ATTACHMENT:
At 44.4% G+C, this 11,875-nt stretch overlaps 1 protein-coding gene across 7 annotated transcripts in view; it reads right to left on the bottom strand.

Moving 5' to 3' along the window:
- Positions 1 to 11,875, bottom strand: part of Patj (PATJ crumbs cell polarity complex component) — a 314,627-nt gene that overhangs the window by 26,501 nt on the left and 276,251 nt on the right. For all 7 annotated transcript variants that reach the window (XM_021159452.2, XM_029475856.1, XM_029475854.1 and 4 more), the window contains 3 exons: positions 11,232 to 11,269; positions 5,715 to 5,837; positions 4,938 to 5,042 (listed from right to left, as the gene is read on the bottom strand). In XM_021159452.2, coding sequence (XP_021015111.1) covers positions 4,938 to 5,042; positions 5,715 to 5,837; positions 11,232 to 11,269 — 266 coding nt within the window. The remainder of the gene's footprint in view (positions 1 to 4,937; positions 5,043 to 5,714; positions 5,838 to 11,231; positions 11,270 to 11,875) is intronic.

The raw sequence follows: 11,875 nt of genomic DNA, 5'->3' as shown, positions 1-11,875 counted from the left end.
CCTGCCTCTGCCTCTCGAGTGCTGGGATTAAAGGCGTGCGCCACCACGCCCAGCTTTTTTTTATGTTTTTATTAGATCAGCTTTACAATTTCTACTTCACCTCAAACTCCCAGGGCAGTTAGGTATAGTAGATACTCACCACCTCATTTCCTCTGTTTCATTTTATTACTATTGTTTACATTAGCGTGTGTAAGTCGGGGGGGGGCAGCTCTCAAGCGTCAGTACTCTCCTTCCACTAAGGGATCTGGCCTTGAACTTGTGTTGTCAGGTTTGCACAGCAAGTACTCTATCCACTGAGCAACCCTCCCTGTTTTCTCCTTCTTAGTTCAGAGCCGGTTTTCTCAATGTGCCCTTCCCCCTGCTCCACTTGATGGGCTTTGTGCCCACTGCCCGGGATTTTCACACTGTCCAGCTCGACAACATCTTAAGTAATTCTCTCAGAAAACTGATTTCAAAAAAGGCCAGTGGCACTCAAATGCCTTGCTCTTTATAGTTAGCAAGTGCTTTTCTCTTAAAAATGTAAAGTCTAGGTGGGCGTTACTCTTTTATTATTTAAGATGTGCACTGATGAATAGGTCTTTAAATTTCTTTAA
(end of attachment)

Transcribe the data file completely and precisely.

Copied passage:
At 44.4% G+C, this 11,875-nt stretch overlaps 1 protein-coding gene across 7 annotated transcripts in view; it reads right to left on the bottom strand.

Moving 5' to 3' along the window:
- Positions 1 to 11,875, bottom strand: part of Patj (PATJ crumbs cell polarity complex component) — a 314,627-nt gene that overhangs the window by 26,501 nt on the left and 276,251 nt on the right. For all 7 annotated transcript variants that reach the window (XM_021159452.2, XM_029475856.1, XM_029475854.1 and 4 more), the window contains 3 exons: positions 11,232 to 11,269; positions 5,715 to 5,837; positions 4,938 to 5,042 (listed from right to left, as the gene is read on the bottom strand). In XM_021159452.2, coding sequence (XP_021015111.1) covers positions 4,938 to 5,042; positions 5,715 to 5,837; positions 11,232 to 11,269 — 266 coding nt within the window. The remainder of the gene's footprint in view (positions 1 to 4,937; positions 5,043 to 5,714; positions 5,838 to 11,231; positions 11,270 to 11,875) is intronic.

The raw sequence follows: 11,875 nt of genomic DNA, 5'->3' as shown, positions 1-11,875 counted from the left end.
CCTGCCTCTGCCTCTCGAGTGCTGGGATTAAAGGCGTGCGCCACCACGCCCAGCTTTTTTTTATGTTTTTATTAGATCAGCTTTACAATTTCTACTTCACCTCAAACTCCCAGGGCAGTTAGGTATAGTAGATACTCACCACCTCATTTCCTCTGTTTCATTTTATTACTATTGTTTACATTAGCGTGTGTAAGTCGGGGGGGGGCAGCTCTCAAGCGTCAGTACTCTCCTTCCACTAAGGGATCTGGCCTTGAACTTGTGTTGTCAGGTTTGCACAGCAAGTACTCTATCCACTGAGCAACCCTCCCTGTTTTCTCCTTCTTAGTTCAGAGCCGGTTTTCTCAATGTGCCCTTCCCCCTGCTCCACTTGATGGGCTTTGTGCCCACTGCCCGGGATTTTCACACTGTCCAGCTCGACAACATCTTAAGTAATTCTCTCAGAAAACTGATTTCAAAAAAGGCCAGTGGCACTCAAATGCCTTGCTCTTTATAGTTAGCAAGTGCTTTTCTCTTAAAAATGTAAAGTCTAGGTGGGCGTTACTCTTTTATTATTTAAGATGTGCACTGATGAATAGGTCTTTAAATTTCTTTAA